James has a multi-disciplinary practice, with particular emphasis on and experience in tort law (including clinical negligence and abuse work), inquests and inquiries, public law, crime, and human rights and equality law. James’ multi-disciplinary practice allows him to advise in complex claims where practice areas may overlap.
James’ appellate work includes the decisions of the EAT, Court of Appeal, and Supreme Court in Onu and Akwiwu  UKSC 31, and the Court of Appeal in Rowstock v Jessemey  1 WLR 3615, and T v HM Coroner for West Yorkshire  2 WLR 211. He represented the intervener in the Supreme Court in A&B v CICA  1 WLR 5361.
James is listed as a leading junior in the inquests and inquiries and clinical negligence sections of the Legal 500 2021 and in inquests and inquiries in Chambers and Partners UK Bar Guide 2021.
James is on the Equality and Human Rights Commission’s Panel of preferred counsel and the Attorney General’s Panel of civil Counsel at B Level.
James has particular experience in relation to the law of modern slavery and human trafficking.. He appeared in the Supreme Court in 2016 in Onu v Akwiwu and in 2020 in A&B v CICA. He represents the victims of the Kozeesleep and Operation Fort human trafficking conspiracies in their compensation claims against companies that failed to prevent forced labour in the UK. In 2018 he represented a victim of modern slavery in her successful Criminal Injuries Compensation appeal to the First Tier Tribunal on the basis that servitude constitutes a crime of violence. James is currently undertaking a PhD at King’s College London on modern slavery, tort, and human rights law. His multi-disciplinary practice allows him to advise in relation to human trafficking and modern slavery cases which intersect several practice areas, domestic and international law. In 2019 he was invited to give evidence to the Home Affairs Select Committee’s Inquiry into modern slavery, In 2016 he was nominated for the Bar Pro Bono award for his work on behalf of victims of human trafficking and modern slavery.
James’ recent work includes the EHRC’s assessment of Premier League football clubs’ compliance with their equality law duties towards disabled supporters; being instructed by victims of the Windrush scandal to bring civil claims against the Home Office, advising the EHRC on the provision of reasonable adjustments to defendants with mental disabilities in the criminal justice system, advising the CPS in relation to the prosecutions arising from the Hillsborough disaster; the Mander v Adopt Berkshire race discrimination claim regarding approving couples of adoption, and several high-profile inquests.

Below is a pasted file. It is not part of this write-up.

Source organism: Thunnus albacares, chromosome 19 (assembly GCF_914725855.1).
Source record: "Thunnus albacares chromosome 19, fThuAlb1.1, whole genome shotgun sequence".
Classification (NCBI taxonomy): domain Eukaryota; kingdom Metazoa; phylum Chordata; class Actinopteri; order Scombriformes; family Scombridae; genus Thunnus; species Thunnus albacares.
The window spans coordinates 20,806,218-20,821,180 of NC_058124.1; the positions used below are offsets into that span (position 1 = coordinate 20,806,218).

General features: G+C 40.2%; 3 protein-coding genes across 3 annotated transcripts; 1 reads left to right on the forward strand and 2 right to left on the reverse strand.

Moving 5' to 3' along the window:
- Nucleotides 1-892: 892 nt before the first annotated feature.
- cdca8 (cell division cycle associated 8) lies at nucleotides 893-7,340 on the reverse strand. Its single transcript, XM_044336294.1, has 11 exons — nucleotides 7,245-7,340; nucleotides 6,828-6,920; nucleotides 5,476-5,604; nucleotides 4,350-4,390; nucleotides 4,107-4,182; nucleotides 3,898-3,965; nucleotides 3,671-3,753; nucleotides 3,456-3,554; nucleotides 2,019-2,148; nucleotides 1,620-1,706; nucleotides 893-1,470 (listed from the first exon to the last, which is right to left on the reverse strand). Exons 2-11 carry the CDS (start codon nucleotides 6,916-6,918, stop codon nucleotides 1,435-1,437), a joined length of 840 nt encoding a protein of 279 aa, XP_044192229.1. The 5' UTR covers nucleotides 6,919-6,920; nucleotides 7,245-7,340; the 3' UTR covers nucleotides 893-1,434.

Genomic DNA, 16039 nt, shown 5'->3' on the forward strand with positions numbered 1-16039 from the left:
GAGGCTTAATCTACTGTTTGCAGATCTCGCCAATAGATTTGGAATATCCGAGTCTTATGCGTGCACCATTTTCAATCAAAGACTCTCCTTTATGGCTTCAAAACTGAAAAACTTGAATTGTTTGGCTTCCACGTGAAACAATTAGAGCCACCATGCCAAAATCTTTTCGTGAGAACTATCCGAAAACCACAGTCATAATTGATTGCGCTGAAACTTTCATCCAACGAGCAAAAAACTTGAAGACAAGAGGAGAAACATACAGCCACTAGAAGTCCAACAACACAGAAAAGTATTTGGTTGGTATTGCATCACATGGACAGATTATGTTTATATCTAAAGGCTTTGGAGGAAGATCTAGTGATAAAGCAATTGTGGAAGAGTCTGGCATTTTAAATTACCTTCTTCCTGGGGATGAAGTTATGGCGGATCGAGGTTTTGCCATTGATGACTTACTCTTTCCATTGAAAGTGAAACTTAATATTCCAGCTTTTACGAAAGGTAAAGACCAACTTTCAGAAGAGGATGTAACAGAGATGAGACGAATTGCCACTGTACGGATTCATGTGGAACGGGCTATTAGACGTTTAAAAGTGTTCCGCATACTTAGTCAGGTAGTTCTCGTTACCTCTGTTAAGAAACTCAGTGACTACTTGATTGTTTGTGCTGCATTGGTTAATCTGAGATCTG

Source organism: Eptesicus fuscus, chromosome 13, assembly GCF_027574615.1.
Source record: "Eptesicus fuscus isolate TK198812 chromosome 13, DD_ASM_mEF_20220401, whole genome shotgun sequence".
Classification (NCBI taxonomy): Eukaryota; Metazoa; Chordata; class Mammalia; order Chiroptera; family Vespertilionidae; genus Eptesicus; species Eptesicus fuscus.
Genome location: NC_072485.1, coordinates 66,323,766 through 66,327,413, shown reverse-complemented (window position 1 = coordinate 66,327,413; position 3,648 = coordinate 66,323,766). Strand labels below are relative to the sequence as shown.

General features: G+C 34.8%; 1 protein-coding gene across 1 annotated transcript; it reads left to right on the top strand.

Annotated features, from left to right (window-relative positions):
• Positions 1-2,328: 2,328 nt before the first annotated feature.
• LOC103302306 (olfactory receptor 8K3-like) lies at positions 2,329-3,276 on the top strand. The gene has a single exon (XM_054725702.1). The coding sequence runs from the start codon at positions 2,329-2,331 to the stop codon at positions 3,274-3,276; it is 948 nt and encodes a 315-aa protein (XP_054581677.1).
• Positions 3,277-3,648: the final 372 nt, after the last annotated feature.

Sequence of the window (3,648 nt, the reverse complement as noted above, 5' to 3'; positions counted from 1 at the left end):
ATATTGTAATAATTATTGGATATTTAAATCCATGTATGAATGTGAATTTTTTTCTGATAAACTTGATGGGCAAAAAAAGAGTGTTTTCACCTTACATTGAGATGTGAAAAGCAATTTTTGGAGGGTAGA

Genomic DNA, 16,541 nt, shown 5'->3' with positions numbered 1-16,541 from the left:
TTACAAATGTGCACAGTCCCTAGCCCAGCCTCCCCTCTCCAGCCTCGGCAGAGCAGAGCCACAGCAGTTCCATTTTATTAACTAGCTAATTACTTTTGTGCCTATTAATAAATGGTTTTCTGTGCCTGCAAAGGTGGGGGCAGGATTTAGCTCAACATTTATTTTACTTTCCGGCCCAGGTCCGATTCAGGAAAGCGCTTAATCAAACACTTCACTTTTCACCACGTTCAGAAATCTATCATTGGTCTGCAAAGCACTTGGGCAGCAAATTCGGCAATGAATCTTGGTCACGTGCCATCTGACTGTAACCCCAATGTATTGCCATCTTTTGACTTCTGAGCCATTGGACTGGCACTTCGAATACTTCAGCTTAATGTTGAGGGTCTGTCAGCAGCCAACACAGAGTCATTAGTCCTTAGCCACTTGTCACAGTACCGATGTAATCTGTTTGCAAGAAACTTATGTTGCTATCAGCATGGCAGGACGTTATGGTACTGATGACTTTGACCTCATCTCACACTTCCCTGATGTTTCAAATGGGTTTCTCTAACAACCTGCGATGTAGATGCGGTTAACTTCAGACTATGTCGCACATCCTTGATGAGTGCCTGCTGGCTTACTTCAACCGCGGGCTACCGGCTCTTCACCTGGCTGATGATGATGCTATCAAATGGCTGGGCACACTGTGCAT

James is the Secretary of the Access to Justice and Legal Aid Committee of the International Bar Association.
James’ previous directory recommendations include the following:
“He is very good at explaining things to clients and being easily accessible. He is also good on his feet and on paper too.” “He is very impressive in complex cases, and he can do a very broad range of work which is helpful in inquests where specialisms can overlap.” Chambers and Partner 2016
“He is realistic. He identifies the points that are worth pursuing and he is tenacious when questioning witnesses without ever alienating a jury. He is tenacious but fair, which gets him the answers he is looking for.” Chambers and Partner 2017
“He always goes the extra mile and is a very approachable barrister. He has a very good knowledge across the fields of inquests, human rights and public law.” Chambers and Partner 2018
James is frequently instructed in all aspects of injury-related civil litigation. He specialises in claimant clinical negligence work but also represents claimants and defendants across the full range of personal injury work.
James has particular expertise in claims involving mental injuries and mental health care. His mental health expertise is closely related to his inquest practice. He regularly represents clients in relation to high value settlements in his areas of expertise.
James has been recognised as a leading practitioner for his representation of families in coro-nial proceedings including Article 2 cases and those involving mental health care since 2015.
James has developed a particular practice in representing victims of modern slavery in civil and Criminal Injuries Compensation Claims. He is regularly instructed in relation to modern slavery claims against perpetrators, corporate bodies, and the state. He is currently instructed by victims of two of the biggest modern slavery conspiracies in the UK, the Kozeesleep case, which resulted in the first conviction of a factory owner for modern slavery offences, and the Operation Fort case which resulted in convictions in Birmingham in 2019.
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